[ic] Replying but starting new thread (Was: rewrite/redirectmatch)
Tue, 19 Dec 2000 13:41:18 -0600
>Replying to a message and changing the subject (thereby
>changing the topic of conversation) you are still grouping your
>new subject with an existing conversation.
At first I thought this was one of those typos where the author
inadvertently says the exact opposite of what he means. But after
re-reading the entire mail about 3 times, I think I see what you're saying.
I speak for many (probably most) Email users when I say that even after all
my Email experience, I didn't have the slightest idea that this "hidden"
grouping/threading feature existed. I thought if you changed the subject
line, that changed the thread. Too bad Outlook doesn't elevate this header
to the status it deserves. Turns out it will let you group by conversation,
but I think it just uses the subject line (if anyone else knows otherwise,
I'll be glad to hear the truth of the matter). I for one will try to
remember this and start new threads without hitting Reply. So don't feel
overly bad--your crusade has enlightened at least one person!
P.S. This may in fact be a good addition to the "guidelines" post in the
[mailto:firstname.lastname@example.org] On Behalf Of Doug Alcorn
Sent: Monday, December 18, 2000 2:44 PM
Subject: [ic] Replying but starting new thread (Was: rewrite/redirectmatch)
Victor Nolton <email@example.com> writes:
> How so, please explain and quote.
> >I find it _highly_ ironic that this post is a follow-up to the
> >Interchange-users guidelines.
Let me start by apologizing. This information was not nearly so easy
to find as I thought it would be. I had thought this information was
in the posting guidelines. Only because I was determined to find it
did I actually find it. Since it's not explicitly stated in the posting
guidelines I shouldn't have really expected you to know it.
,----[ http://www.ietf.org/rfc/rfc1036.txt Section 2.2.5 ]
| The purpose of the "References" header is to allow messages to be
| grouped into conversations by the user interface program. This allows
| conversations within a newsgroup to be kept together, and potentially
| users might shut off entire conversations without unsubscribing to a
| newsgroup. User interfaces need not make use of this header, but all
| automatically generated follow-ups should generate the "References"
| line for the benefit of systems that do use it, and manually generated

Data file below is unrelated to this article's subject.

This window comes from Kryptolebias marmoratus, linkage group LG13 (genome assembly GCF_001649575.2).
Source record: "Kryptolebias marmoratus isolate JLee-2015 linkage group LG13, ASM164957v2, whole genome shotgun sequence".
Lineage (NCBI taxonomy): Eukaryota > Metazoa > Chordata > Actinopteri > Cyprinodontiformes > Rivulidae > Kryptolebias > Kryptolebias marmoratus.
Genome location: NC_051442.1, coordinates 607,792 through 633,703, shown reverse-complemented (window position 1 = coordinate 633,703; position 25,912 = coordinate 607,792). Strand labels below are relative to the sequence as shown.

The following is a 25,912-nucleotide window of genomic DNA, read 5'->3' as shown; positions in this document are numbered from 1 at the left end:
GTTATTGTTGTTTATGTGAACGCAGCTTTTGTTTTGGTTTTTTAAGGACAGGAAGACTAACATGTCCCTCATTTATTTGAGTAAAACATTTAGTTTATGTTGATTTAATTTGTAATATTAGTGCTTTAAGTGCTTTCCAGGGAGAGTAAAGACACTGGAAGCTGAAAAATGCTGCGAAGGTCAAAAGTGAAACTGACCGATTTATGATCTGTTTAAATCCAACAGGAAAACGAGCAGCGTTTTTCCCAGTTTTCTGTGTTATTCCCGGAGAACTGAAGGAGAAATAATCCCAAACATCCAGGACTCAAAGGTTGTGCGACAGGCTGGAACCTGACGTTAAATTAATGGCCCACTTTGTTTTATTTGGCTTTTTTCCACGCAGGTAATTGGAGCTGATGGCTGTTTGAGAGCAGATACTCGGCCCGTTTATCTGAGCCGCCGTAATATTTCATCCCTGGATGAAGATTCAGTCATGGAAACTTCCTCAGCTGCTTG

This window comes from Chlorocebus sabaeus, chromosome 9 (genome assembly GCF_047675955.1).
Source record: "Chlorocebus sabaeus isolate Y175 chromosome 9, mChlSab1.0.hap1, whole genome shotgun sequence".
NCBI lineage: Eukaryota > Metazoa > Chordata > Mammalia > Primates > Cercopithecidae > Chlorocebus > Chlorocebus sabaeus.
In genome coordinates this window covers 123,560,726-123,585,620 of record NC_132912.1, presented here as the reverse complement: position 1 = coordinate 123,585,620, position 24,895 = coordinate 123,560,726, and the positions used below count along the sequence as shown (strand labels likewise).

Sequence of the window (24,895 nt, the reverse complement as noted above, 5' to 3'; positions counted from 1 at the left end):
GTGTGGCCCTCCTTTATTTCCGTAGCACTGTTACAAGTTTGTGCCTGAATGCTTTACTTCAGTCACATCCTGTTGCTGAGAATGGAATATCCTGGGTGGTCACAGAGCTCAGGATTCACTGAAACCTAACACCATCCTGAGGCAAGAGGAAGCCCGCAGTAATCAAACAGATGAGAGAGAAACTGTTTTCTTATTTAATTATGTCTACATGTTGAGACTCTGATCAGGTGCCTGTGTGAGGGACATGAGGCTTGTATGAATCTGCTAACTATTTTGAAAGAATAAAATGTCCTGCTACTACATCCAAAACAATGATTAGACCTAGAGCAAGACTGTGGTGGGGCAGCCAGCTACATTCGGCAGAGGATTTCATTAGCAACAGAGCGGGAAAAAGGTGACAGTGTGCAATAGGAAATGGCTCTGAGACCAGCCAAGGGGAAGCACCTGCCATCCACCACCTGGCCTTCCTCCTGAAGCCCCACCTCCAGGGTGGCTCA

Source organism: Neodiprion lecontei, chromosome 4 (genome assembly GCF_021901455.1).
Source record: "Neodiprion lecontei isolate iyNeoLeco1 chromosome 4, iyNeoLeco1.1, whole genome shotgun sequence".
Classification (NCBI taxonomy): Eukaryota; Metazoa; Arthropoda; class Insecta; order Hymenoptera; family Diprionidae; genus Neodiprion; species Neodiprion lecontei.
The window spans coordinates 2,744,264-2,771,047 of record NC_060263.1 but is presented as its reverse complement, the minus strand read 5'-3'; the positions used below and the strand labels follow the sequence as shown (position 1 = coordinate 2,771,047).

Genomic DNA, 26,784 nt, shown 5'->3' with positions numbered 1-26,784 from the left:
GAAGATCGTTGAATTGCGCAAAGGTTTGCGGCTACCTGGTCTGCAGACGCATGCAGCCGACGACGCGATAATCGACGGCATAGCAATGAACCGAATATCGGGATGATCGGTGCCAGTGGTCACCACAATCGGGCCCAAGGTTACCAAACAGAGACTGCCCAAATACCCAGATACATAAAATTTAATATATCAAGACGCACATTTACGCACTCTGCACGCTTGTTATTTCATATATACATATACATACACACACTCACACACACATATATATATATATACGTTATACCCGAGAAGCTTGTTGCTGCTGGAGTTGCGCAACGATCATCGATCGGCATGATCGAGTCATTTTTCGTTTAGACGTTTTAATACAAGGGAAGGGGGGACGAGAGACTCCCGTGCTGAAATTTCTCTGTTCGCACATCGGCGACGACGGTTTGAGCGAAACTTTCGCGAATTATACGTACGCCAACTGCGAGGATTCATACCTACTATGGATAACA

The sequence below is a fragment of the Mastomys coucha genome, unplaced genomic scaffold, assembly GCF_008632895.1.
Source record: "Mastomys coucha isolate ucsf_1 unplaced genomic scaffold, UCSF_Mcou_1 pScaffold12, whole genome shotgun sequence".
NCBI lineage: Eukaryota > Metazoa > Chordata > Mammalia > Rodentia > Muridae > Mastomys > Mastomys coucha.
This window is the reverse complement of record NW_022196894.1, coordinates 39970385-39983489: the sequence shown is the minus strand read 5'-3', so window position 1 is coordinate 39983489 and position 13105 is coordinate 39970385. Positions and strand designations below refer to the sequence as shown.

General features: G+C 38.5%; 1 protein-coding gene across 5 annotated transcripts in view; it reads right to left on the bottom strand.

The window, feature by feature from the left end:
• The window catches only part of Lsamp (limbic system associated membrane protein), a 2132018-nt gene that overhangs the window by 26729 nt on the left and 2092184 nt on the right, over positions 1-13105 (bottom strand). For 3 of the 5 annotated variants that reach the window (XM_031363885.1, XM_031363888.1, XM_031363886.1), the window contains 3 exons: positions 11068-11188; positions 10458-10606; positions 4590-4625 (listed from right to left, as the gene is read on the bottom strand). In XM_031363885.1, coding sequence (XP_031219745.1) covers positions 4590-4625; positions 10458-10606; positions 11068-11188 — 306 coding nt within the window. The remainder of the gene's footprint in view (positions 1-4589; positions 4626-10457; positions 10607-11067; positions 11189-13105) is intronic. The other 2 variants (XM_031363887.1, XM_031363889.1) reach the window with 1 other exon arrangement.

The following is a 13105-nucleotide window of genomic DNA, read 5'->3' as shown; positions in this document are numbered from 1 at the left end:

| follow-ups (e.g., typed in well after the original message has been
| printed by the machine) should be encouraged to include them as well.
When replying to another message, you are therefore "grouping" it with
a conversation. Replying to a message and changing the subject
(thereby changing the topic of conversation) you are still grouping
your new subject with an existing conversation.
More importantly than just annoying readers of this list with threaded
mail clients, it also confuses the mail archives (since the mail
archives use this References header for threading). It's too bad
MS-Outlook and its derivatives aren't threaded. As the number of
people this practice annoyed went up, maybe the offenses would
What I suspect is happening is users of the list simply reply as an
easy way to get the lists' to-address filled in. I can appreciate
"the path of least resistance". It would be easier to hit the reply
button than lookup interchange-users in the address book. What I
don't get is the extra effort required to erase the filled in subject
line and type a new one. It seems like this effort would offset any
effort saved by not looking up the to-address in the address book.
Anyway, I'm giving up on this. I don't think there's anything I can
do to significantly reduce the number of messages with un-related
(__) Doug Alcorn (mailto:firstname.lastname@example.org http://www.lathi.net)
oo / PGP 02B3 1E26 BCF2 9AAF 93F1 61D7 450C B264 3E63 D543
|_/ If you're a capitalist and you have the best goods and they're
free, you don't have to proselytize, you just have to wait.
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